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Title: Reactivity of Rh(III) acyl complexes and their roles in catalytic mechanisms
Author: Griffin, David
ISNI:       0000 0004 7658 5711
Awarding Body: University of Sheffield
Current Institution: University of Sheffield
Date of Award: 2018
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Chapter 1: This chapter introduces catalysis and fundamental aspects of organometallic chemistry, including ligand effects in catalysis. The mechanism of methanol carbonylation is discussed including a recent proposal for an alternate mechanism of product formation. The intermediate proposed for this alternative product formation mechanism is also a proposed intermediate for decarbonylative dehydration. Chapter 2: Chapter two provides full experimental details for all procedures described in this thesis. Chapter 3: Chapter three investigates the reactions of a range of Rh(III) acetyl diphosphine species with carboxylates. Most complexes reacted readily with acetate or benzoate to give a rhodium acetyl carboxylate complex, observed in situ and subsequently eliminated an anhydride. In the presence of carbon monoxide, a known Rh(I) species was formed upon reductive elimination. The coordination of carboxylate to rhodium was determined to be bidentate by ATR IR spectroscopy and DFT. The reaction of these complexes with silver trifluoroacetate produced a mixture of mono- and di-trifluoroacetate complexes. Reductive elimination of anhydride from rhodium trifluoroacetate acetyl complexes was slow. Chapter 4: Chapter four extends the investigation of the reactions of Rh(III) acetyl complexes with carboxylates, utilising unsymmetrical heterodifunctional ligands. Reactions of these Rh(III) acetyl complexes with acetate and benzoate proceeded via substitution of an iodide ligand and subsequent reductive elimination of an anhydride. Anhydride elimination from these complexes was much slower than for complexes in Chapter three as such several rhodium acetyl carboxylate complexes were isolated and crystal structures obtained by X-ray crystallography. The reaction of these rhodium acetyl complexes with silver trifluoroacetate proceeded by abstraction of an iodide ligand by silver and coordination of trifluoroacetate, these complexes did not eliminate an anhydride as such several species were isolated and characterised. Chapter 5: Chapter five investigates the reactivity of Rh(III) acetyl diphosphine complexes with nitrogen containing nucleophiles. N-methyl aniline did not react with these complexes. Diethylamine reacted rapidly with Rh(III) acetyl diphosphine complexes to form N,N-diethyl acetamide. The formation of N,N-diethyl acetamide was tracked kinetically via IR spectroscopy. Activation parameters for these reactions were determined, the entropy of activation was large and negative indicating an associative mechanism. Chapter 6: Chapter six gives an introduction to decarbonylative dehydration as a method of accessing linear alpha olefins from long chain fatty acids. A range of Rh(I) complexes were tested as catalysts for decarbonylative dehydration, which were generally high yielding but gave poor selectivity for terminal alkenes. Deuterium was found in the alkene product when using deuterated acetic anhydride, this was quantified to determine percentage incorporation. Following on from a previous observation of acetylation of an iminophosphine ligand when used for decarbonylative dehydration the mechanism of acetylation was probed. Chapter 7: Chapter seven consists of suggestions for future work and conclusions. Chapter 8: Chapter eight gives supplementary spectroscopic and additional details.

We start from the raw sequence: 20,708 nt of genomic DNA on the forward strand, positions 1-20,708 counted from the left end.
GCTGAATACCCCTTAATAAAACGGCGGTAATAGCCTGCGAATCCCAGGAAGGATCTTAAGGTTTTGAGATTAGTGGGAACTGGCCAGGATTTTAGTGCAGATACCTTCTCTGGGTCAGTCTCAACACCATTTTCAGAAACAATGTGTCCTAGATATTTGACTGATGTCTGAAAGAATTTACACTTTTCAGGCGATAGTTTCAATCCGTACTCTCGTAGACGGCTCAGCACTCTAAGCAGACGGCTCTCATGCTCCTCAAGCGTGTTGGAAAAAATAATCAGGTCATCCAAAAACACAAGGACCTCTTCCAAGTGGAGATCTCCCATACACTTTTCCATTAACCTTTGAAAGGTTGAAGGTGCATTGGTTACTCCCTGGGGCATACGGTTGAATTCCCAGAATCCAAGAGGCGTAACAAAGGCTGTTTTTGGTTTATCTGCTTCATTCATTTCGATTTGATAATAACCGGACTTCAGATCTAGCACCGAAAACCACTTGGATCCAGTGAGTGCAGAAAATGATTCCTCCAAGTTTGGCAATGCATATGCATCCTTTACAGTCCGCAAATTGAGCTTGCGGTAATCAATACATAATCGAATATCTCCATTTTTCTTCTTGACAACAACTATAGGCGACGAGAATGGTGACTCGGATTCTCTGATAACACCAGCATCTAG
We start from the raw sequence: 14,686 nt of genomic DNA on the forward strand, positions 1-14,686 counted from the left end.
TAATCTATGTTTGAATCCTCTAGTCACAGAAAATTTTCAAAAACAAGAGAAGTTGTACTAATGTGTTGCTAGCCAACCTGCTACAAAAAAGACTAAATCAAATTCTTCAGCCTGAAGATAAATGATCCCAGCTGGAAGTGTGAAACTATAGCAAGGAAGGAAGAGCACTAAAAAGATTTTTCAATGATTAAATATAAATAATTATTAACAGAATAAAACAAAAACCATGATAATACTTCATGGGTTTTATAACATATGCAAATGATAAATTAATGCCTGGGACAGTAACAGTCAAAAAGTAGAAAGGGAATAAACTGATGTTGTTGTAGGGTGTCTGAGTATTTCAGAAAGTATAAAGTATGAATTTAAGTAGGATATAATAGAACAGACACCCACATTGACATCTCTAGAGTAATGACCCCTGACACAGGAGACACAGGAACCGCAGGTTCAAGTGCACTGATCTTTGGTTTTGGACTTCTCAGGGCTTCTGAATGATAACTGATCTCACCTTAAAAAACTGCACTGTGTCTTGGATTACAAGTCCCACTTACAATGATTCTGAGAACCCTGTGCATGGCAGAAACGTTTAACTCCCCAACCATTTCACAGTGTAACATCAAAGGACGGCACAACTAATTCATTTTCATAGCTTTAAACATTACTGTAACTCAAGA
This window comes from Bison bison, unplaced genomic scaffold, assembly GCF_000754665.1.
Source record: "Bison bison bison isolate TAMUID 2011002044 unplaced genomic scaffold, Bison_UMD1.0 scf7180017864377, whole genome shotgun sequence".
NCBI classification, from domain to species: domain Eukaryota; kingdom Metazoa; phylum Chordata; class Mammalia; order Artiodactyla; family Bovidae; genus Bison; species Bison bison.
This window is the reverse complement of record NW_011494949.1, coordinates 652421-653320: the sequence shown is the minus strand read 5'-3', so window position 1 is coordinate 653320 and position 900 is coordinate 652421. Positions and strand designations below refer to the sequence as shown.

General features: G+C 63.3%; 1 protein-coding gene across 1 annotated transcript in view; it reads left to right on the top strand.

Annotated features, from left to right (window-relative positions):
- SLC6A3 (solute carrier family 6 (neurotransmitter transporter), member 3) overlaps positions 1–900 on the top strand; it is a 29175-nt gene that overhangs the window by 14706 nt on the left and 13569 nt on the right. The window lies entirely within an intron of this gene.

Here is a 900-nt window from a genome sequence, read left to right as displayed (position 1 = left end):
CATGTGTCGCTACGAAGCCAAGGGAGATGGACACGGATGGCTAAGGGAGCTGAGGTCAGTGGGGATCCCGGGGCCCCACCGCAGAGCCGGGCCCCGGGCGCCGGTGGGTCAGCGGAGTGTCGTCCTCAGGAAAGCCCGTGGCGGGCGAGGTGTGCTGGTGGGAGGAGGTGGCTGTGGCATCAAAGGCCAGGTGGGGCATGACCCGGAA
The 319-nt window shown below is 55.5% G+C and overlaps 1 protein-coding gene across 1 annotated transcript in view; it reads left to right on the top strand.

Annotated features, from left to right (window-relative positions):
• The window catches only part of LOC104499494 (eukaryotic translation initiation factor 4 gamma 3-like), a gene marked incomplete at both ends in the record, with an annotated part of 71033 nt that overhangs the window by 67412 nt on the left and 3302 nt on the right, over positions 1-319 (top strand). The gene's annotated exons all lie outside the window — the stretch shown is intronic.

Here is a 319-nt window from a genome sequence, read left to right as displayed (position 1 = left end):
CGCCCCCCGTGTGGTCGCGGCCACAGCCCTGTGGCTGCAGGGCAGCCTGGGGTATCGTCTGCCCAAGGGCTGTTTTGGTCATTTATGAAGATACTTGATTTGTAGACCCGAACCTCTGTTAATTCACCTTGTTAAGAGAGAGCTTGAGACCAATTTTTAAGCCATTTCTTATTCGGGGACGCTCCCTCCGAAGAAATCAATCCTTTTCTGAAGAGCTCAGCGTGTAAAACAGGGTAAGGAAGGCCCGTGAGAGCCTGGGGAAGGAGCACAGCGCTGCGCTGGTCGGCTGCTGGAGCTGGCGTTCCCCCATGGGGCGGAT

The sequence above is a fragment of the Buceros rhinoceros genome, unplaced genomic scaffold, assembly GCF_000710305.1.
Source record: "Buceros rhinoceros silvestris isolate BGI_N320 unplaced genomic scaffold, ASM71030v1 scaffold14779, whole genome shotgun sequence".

Supervisor: Haynes, Anthony Sponsor: Not available
Qualification Name: Thesis (Ph.D.) Qualification Level: Doctoral
EThOS ID:  DOI: Not available